Originally released in 1969 – the year I was born – this book takes an inside look at the clergy in rural Ireland and the changes that are coming from the point of view of a cranky priest. It didn’t do it for me. I did learn the expression “the hungry grass” though, apparently it’s a spot where someone who died in the famine was buried/died and if you walk over it you will always be hungry.

Knights of the Borrowed Dark” by Dave Rudden

Daniel and Michael have been at me to read this. They’ve seen the author live twice in the library and they loved this book. I’m not above reading children’s books at all but I was a bit put off by the cover and description. I am delighted the boys persisted. What an excellent book. Great plot but also a really wonderful, inventive, clever writer. He writes beautifully. I will definitely read the next installment (due out shortly) and I would love to see the author write a book for grown-ups.

Postcards from the Edge” by Carrie Fisher

I thought that this was a slightly fictionalised account of Carrie Fisher’s relationship with her mother but it’s not. It’s funny in places but basically episodic and inconclusive. I suppose it does give an insight into what it was like to be famous in Hollywood in the 80s if that’s your thing. Not mine.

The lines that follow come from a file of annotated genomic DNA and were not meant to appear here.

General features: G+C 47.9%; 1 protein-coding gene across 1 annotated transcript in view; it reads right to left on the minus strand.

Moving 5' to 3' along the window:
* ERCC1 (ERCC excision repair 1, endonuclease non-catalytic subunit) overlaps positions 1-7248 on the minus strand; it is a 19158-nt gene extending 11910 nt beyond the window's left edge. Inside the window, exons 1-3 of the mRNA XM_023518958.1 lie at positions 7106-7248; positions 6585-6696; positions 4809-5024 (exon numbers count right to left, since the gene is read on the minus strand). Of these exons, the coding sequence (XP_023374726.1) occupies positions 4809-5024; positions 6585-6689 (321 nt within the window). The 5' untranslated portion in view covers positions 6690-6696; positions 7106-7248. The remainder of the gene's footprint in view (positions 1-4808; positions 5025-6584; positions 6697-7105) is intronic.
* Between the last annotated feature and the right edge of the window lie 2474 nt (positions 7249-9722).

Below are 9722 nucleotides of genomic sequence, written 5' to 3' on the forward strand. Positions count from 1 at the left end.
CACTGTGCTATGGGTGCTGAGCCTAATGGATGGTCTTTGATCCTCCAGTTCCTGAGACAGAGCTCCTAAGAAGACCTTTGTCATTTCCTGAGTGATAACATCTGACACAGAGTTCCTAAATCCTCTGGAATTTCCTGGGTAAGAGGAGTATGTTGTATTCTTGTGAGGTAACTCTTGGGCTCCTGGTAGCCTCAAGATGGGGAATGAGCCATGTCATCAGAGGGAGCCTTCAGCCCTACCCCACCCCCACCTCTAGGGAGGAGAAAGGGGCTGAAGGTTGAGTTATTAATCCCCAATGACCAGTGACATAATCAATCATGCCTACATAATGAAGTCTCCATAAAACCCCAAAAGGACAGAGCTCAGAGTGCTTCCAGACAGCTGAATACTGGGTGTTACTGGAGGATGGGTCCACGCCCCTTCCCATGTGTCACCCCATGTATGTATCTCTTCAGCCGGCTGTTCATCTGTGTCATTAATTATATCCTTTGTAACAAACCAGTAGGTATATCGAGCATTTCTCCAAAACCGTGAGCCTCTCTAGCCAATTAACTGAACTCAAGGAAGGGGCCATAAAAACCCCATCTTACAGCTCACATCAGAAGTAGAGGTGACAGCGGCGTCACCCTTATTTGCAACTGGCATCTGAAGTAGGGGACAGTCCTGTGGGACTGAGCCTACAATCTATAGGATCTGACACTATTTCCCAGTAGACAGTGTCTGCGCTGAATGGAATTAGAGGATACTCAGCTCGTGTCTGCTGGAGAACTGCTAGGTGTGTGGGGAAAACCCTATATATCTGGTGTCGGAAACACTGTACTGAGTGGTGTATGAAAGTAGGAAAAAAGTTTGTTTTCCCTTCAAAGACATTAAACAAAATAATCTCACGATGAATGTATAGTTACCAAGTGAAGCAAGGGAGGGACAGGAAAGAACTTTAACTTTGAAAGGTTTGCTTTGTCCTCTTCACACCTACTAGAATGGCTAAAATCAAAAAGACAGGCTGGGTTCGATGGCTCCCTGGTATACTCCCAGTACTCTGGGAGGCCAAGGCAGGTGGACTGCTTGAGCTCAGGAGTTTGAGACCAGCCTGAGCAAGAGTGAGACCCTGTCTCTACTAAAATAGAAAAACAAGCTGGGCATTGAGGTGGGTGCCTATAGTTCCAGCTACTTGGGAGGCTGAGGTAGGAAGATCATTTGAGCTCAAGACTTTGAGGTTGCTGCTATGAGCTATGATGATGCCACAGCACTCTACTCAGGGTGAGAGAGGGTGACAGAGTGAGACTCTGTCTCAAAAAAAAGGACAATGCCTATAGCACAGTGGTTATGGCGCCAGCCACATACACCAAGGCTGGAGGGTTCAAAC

The Closed Door and Other Stories” by Dorothy Whipple

Dorothy Whipple is great, short stories are great. Win, win, really although a certain amount of female misery seems to be par for the course for Ms. Whipple.

The Making of a Marchioness by Frances Hodgson Burnett

Drama, intrigue and romance with a happy ending from the woman who gave the world “A Little Princess” what’s not to love? Not as good as “A Little Princess” though.

Culture

3 March, 2017 at 7:44 pm by belgianwaffle

I booked myself and Mr. Waffle into “Jacques Brel is Alive and Well and Living in Paris” at the Gate. This is the only place I can go where I bring down the average age so it is always a thrill. I can’t help thinking it might go to the wall in 20 years once the majority of the current patrons die. Anyhow, usually, it is reliable but not on this occasion. I did not enjoy the show. In fairness, it may have been me – I was expecting something like “Mamma Mia” only with Jacques Brel songs. I did not get that, it was pretty straightforward singing of the songs with actions but no dialogue or particular logic it seemed to me. There were four singers – two men and two women- and, really, the men were only alright. Alas that I should have chosen so poorly for one of our rare cultural outings.

I have been to see a great deal of cinema, by my standards. I saw “La La Land” which I did not enjoy much. Lego Batman didn’t do it for me either but I did enjoy “Hidden Figures” (I went with herself who enjoyed it also but couldn’t help pointing out to me how the white man had to save the black woman). Could be worse. I should try another play, I suppose. I think I need to feel stronger.